On our first date, my wife asked me point blank, “Do you snore?”
Without pause, I answered, “Absolutely not — and I hate sports, love brunch, and only watch Bravo.”
Okay, I exaggerate, but I did lie to her about not snoring and that was the best decision I ever made. We are married now and have a beautiful 3-month-old son named Benjamin. Had I told her the truth that I snore like a beast, kick, twitch, scream, and even laugh in my sleep, I’d probably be single, sitting under a scuzzy stairwell in an East Village walkup.
Today, my wife and I have a wonderful marriage, and one of the secrets to our success is separate bedrooms. Not separate beds, separate bedrooms. When our friends learn this, they say, “Wow, you guys are weird.” Maybe, but we’re also well-rested.
They say, “But there’s nothing better than a warm body next to you in bed.” Yes, there is, and it’s called a cool mattress.
When my wife and I were first dating, I always found it peculiar that such a petite woman slept on a king-size bed. At 5-foot-4, she sleeps diagonally and “starfishes” by flailing her arms out to the side, which makes another person lying next to her near impossible. In fact, it’s not uncommon that she’ll wake up completely horizontal across her mattress.
A light sleeper who has suffered from insomnia most of her life married a man who is an absolute nightmare unconscious. Early on, we’d attempt unsuccessfully to spend the night together, and we’d both be miserable zombies the next day.
When we decided to move in together, we made sure that we each had our own bedroom, and when we got married, we even considered putting in our wedding vows “I promise to love you for better, for worse, for richer, for poorer, in sickness and in health, in separate bedrooms until death do us part.”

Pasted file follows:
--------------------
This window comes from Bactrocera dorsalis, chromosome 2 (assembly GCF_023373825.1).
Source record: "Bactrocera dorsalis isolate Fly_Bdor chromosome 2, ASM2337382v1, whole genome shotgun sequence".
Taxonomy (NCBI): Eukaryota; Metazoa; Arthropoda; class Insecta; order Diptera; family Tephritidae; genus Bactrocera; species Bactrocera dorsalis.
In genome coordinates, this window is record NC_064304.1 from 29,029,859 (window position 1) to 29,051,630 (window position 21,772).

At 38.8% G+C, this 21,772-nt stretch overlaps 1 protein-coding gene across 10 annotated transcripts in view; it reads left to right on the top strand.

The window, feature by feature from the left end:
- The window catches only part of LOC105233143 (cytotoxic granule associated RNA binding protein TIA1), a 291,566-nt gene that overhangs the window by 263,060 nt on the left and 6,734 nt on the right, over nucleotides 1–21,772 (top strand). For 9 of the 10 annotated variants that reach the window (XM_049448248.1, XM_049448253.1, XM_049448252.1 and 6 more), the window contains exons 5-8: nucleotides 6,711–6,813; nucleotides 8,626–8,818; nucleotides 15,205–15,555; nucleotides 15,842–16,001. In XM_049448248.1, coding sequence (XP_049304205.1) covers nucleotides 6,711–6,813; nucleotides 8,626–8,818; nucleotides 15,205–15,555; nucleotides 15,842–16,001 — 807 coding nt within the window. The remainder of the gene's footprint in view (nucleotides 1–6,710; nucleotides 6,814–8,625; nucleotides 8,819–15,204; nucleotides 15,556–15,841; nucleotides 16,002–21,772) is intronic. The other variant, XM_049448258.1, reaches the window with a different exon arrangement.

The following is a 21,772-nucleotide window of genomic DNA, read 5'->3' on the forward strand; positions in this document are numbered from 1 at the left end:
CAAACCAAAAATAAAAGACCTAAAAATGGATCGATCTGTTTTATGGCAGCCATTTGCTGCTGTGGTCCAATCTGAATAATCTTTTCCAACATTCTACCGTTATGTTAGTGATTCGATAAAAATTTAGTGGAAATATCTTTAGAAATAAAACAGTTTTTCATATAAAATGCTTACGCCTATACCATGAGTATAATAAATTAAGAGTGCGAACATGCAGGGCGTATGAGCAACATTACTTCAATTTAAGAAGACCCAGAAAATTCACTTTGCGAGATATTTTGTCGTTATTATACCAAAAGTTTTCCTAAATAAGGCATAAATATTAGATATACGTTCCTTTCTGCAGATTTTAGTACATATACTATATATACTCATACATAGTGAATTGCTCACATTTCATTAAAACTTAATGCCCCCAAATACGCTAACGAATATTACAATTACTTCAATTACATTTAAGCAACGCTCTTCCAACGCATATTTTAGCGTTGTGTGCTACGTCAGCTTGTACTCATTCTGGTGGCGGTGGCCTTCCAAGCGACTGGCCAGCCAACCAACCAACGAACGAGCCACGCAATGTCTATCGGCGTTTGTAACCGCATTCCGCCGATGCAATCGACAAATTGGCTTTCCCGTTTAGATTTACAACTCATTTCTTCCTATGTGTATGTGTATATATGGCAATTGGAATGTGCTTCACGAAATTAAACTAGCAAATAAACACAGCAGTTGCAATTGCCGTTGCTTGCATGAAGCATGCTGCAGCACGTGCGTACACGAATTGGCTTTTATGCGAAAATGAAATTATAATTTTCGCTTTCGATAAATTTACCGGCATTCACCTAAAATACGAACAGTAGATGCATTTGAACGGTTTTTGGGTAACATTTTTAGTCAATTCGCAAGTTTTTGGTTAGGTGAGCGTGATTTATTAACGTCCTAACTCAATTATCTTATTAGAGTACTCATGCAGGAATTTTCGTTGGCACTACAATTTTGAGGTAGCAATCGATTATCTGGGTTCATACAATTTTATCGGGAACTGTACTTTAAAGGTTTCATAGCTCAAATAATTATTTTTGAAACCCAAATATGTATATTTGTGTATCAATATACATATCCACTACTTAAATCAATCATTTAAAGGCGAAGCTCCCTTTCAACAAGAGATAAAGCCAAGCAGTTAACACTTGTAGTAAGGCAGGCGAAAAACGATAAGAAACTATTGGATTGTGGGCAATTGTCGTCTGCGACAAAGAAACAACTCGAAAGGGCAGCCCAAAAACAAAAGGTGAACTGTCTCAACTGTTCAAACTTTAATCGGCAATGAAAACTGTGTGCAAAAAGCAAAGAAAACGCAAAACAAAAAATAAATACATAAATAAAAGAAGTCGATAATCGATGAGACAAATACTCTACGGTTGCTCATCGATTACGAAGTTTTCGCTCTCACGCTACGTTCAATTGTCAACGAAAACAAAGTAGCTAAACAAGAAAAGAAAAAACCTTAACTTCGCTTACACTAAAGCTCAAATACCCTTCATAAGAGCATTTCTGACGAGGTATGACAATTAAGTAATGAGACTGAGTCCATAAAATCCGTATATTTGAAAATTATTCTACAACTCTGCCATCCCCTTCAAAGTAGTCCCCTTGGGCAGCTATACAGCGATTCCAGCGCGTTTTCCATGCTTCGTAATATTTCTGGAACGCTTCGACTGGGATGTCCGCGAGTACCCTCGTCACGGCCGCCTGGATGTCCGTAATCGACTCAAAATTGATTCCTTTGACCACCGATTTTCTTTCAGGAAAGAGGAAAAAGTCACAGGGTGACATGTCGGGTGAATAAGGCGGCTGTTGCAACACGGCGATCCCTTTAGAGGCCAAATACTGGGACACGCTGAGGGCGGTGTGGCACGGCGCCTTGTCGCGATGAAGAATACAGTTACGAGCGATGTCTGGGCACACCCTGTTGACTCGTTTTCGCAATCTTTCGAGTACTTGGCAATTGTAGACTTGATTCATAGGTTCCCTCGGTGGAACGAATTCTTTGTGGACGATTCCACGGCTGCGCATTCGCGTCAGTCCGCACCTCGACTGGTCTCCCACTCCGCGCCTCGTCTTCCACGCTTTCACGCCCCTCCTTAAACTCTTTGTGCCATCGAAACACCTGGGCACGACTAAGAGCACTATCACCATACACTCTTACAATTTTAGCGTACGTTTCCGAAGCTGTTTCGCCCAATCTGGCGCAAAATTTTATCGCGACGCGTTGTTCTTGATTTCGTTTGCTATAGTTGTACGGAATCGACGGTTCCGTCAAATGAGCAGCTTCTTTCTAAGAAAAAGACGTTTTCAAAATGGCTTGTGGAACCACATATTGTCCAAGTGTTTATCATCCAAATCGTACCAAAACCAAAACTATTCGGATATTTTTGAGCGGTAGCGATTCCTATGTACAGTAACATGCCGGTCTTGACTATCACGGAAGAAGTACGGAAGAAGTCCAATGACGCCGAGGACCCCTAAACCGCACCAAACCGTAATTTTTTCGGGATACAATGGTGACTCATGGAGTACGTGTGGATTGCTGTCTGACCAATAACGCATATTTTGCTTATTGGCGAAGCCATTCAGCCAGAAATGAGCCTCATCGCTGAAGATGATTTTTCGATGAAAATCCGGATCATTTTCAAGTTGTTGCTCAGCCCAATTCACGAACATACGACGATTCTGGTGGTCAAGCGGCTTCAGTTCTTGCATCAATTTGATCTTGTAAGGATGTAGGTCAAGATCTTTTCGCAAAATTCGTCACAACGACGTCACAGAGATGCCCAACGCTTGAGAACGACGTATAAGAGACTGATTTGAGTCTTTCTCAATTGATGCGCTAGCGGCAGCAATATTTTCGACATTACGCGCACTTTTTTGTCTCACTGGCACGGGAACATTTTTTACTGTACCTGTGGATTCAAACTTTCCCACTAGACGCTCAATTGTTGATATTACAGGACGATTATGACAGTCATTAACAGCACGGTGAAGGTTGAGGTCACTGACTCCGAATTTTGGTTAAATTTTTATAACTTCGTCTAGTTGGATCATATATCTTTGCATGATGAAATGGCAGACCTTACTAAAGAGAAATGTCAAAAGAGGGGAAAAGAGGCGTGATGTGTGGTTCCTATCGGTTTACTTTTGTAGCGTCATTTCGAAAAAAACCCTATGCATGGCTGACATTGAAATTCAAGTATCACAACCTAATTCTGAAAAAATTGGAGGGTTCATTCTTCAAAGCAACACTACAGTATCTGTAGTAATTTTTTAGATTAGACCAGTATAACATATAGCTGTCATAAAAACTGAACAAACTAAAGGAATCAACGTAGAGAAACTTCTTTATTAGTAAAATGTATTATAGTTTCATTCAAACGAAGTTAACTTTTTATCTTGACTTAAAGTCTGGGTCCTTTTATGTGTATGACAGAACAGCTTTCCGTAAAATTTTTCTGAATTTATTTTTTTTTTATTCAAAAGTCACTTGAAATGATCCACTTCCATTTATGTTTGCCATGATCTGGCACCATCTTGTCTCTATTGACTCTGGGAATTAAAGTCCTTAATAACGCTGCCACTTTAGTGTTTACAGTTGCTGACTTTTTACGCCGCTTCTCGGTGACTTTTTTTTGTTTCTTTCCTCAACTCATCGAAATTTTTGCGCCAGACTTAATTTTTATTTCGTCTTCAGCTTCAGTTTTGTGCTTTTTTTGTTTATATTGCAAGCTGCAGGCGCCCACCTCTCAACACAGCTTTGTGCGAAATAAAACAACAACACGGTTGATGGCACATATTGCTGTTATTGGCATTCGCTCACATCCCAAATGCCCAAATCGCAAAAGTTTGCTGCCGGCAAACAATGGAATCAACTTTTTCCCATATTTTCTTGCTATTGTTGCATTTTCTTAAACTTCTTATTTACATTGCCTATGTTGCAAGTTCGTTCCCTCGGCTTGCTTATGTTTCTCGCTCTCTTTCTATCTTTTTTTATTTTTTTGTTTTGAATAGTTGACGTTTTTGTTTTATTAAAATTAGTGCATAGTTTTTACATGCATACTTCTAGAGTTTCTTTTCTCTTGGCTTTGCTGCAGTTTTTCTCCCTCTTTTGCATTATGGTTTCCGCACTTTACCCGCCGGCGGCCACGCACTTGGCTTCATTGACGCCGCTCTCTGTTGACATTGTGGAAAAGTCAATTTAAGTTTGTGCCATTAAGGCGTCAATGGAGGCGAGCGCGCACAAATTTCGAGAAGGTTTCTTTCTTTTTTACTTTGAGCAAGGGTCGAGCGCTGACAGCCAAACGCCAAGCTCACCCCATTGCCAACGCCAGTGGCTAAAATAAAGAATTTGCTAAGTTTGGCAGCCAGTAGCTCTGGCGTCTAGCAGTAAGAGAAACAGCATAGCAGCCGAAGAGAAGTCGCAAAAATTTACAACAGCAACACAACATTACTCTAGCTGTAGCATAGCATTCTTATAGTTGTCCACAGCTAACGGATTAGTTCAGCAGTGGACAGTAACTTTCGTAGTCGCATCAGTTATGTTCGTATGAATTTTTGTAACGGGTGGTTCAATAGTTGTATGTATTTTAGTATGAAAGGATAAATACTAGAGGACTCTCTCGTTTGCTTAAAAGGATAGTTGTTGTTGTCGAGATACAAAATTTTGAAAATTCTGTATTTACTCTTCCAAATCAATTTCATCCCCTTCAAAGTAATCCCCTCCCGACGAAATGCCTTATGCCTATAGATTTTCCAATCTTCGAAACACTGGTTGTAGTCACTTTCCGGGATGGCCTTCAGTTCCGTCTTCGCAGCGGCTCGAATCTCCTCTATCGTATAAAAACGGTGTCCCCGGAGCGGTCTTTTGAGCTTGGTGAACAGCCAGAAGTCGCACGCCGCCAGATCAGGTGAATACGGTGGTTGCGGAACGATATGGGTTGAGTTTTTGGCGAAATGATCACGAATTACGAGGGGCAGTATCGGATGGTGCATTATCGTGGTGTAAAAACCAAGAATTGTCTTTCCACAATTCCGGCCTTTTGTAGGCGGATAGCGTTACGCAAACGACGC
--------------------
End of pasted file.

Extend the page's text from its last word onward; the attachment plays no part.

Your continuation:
Let’s face it: Having somebody else in bed with you can’t help you sleep better — they can only wake you up. Back in the 1950s, it was not unusual for Grandma and Grandpa to have separate beds. They understood the importance of sleep and the annoyance of being woken up. We took it one step further and put ourselves in completely different rooms on opposite ends of the apartment. We did this because we love each other.
Now that we have a baby and live in a two-bedroom apartment, I am about to be displaced by my son who will need my room. For now, he sleeps in the living room, but soon we will trade spaces and a divider will be put up to provide me with a semblance of privacy in my new 8-by-10 space. My queen-size mattress will be replaced by a full, and for the first time in my life, my bedroom will be void of a TV and a dresser.
Before my wife decided on the divider for the living room, there were other ideas for where I would sleep: outside on our tiny patio, in the bathtub, or in the crevice behind the couch. Luckily, my wife loves me and chose the divider.
According to a 2005 National Sleep Foundation study, nearly 1 in 4 couples sleep separately, whether that be in separate beds or rooms. People are starting to realize that our grandparents who stayed married for half a century knew what they doing. They sat down for dinner each night with the family, watched The Ed Sullivan Show, and then said good-night, and went into their respective bedroom.
If you’re in a relationship and prefer your own bed or bedroom, you may insult your partner with the suggestion of sleeping separately. But don’t worry, they’ll get over it, and they may even agree to it. Here’s hoping.
Finally, one day our son will ask, “Mommy, why do you and Daddy sleep in different rooms?” And my wife will answer, “Because Daddy snores, honey. That’s why.” Our son will use that lesson for the rest of his life.
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